In my invited speaker slot at ALT-C last month I mentioned that MOOCs despite what you may think of them have given the sector a rush of some kind of energy. Measuring success on MOOCs tho is still fraught. Many much wiser souls than me have shared various theories as to why this may be, including the drop out rates, the “you take what you need”, “it’s more like a conference” etc. I’ve blogged a lot about my adventures with MOOCs over the past year. I’ve analysed and reflected on my own disengagement (and engagement) with them. By traditional measures I’ve only actually completed three MOOCs but from each of them I still have sense of community and connections that have endured beyond the set time of the actual MOOC.
#oldsmooc ( the learning design MOOC run by the OU) has been probably the most challenging MOOC for me but in many ways also the most rewarding as it was actually the first time that I felt that I had true learner autonomy. It was a challenging for many reasons but towards the end there was a real spirit of community, trust and support – and that wasn’t just because there were only a few of us left standing 🙂
Through the wonders of social media (particularly twitter) I’ve managed to stay in contact with a number of my felllow #oldsmooc-ers., and over the last couple of weeks I think we’ve done something quite extraordinary. Six of us have collaboratively written a paper. Like so many things these days, it started with a tweet.
And so the power of connectivism sprang into life (see this storify for more)
Coordinating suitable times between Australia, Canada, England, Ireland and Scotland was quite a challenge, but thanks to some people being willing to get up at 6am, we did it. Using google hang-outs we started to make our plans.
After much discussion we decided that it would be good share our contrasting experiences of the #oldsmooc and what we have individually and collectively classified as our own measures of success. Several months have passed since the end of the course, and I think it is only now that we all are able to begin to articulate and properly reflect on what we have all experienced and what impact it has had on us.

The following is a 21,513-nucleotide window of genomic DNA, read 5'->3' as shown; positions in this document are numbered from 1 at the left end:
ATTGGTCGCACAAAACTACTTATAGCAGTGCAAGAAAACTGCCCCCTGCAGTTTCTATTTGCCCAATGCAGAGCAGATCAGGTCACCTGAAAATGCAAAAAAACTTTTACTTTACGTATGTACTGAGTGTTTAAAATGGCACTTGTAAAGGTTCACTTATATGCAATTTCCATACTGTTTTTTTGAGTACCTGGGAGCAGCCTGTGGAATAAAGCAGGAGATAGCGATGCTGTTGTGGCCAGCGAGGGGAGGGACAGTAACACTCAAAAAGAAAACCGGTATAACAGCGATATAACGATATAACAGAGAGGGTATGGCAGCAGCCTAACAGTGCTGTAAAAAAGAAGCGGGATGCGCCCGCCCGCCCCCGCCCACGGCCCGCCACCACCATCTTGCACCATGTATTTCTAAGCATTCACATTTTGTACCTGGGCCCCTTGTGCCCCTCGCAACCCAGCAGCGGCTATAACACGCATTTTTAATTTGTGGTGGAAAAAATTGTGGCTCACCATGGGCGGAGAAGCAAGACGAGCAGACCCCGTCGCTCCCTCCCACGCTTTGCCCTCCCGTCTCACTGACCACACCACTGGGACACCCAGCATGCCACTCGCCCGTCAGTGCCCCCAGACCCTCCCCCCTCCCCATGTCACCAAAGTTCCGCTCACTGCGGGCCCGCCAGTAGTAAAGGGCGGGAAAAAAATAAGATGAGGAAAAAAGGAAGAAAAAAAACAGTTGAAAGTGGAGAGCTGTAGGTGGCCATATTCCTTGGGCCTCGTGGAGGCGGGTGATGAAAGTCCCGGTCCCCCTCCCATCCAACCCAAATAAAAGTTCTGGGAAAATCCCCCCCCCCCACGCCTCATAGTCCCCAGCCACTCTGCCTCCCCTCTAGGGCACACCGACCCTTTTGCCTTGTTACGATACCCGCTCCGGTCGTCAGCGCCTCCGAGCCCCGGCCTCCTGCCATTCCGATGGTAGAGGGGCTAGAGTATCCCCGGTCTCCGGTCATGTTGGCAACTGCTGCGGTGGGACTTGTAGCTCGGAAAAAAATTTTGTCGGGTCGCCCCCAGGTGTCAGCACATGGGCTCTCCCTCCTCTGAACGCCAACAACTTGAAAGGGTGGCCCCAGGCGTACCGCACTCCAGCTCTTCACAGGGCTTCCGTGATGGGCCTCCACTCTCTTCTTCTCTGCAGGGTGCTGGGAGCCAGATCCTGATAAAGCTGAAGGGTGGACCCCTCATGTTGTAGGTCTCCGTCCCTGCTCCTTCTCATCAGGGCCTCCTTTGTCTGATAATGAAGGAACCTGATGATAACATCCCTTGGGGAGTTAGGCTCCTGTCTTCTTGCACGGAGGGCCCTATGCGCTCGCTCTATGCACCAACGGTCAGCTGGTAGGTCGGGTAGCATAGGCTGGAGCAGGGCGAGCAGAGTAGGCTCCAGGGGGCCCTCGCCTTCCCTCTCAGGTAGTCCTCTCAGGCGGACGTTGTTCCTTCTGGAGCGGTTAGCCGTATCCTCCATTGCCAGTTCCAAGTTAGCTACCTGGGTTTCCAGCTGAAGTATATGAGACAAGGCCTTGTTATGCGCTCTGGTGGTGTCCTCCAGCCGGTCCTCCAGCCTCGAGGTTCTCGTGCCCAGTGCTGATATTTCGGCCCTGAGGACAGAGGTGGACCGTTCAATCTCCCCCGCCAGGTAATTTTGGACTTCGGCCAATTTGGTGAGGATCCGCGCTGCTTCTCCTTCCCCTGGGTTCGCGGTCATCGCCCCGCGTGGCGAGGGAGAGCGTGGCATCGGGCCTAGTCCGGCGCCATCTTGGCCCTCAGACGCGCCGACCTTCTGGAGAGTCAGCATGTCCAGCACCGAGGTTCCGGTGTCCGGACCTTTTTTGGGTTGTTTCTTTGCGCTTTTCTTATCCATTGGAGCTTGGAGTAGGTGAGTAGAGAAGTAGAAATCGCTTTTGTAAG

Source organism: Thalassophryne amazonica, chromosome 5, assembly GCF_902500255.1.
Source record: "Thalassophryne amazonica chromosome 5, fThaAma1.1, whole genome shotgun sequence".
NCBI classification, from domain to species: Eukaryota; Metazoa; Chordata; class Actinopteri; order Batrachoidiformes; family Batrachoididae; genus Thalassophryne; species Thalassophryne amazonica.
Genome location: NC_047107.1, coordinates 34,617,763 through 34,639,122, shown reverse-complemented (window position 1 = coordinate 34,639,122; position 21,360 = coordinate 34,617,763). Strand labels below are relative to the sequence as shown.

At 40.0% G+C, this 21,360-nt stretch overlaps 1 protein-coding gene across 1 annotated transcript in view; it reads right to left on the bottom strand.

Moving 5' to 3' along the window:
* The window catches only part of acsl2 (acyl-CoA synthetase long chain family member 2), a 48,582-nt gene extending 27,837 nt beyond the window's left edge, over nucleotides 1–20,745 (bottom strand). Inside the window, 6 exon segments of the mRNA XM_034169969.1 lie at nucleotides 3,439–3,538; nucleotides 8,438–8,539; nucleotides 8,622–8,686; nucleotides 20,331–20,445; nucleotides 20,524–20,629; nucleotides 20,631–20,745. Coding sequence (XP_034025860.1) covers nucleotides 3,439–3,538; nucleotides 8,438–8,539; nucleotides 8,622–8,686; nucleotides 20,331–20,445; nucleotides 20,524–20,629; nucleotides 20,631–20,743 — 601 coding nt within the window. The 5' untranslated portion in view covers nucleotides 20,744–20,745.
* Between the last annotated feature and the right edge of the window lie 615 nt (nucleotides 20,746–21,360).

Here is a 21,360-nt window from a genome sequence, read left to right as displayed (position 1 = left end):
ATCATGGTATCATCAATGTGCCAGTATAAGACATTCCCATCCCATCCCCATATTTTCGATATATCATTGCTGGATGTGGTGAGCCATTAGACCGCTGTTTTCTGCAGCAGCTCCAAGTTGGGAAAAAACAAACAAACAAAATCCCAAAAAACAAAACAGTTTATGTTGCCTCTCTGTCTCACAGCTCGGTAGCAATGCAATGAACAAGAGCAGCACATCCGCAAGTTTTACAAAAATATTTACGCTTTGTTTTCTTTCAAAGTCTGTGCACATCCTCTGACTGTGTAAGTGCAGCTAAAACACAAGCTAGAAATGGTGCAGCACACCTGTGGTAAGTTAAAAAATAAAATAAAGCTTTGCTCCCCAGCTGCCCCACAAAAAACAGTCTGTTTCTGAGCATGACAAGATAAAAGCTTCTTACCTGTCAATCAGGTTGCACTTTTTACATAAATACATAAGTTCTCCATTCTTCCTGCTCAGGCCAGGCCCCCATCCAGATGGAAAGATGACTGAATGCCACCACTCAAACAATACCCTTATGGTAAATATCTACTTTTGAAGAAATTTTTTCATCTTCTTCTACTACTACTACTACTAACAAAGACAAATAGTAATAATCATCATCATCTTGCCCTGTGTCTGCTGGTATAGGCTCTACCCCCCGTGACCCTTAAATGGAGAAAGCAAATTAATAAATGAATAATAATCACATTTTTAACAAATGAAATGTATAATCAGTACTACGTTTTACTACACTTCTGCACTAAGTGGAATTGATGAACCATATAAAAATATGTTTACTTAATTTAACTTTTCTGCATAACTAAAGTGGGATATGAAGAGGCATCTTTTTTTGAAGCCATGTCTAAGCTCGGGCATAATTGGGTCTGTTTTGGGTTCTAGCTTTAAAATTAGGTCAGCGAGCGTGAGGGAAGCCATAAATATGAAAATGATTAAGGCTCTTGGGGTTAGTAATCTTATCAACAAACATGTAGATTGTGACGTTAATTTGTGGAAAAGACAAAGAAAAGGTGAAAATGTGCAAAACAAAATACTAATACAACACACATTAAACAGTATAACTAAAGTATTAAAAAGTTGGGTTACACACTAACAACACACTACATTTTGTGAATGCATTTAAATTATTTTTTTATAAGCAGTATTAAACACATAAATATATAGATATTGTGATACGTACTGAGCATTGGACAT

For me it was having the confidence to be able to in a way do what I wanted in terms of thinking about the context of learning and in particular the user interface of Cloudworks which believed could be far more user friendly and useful through visualising connections. For others it was about developing and extending their own personal learning networks, using some of the actual course materials and methodologies in their own practice and collaboratively developing new learning designs. There is a really rich stream of data from our conversations and notes – enough for several papers.
Fingers crossed our paper will be accepted but even if it isn’t, I’ve really enjoyed this extended learning experience and working with my peers from #oldsmooc. Another measure of a successful learning experience imho.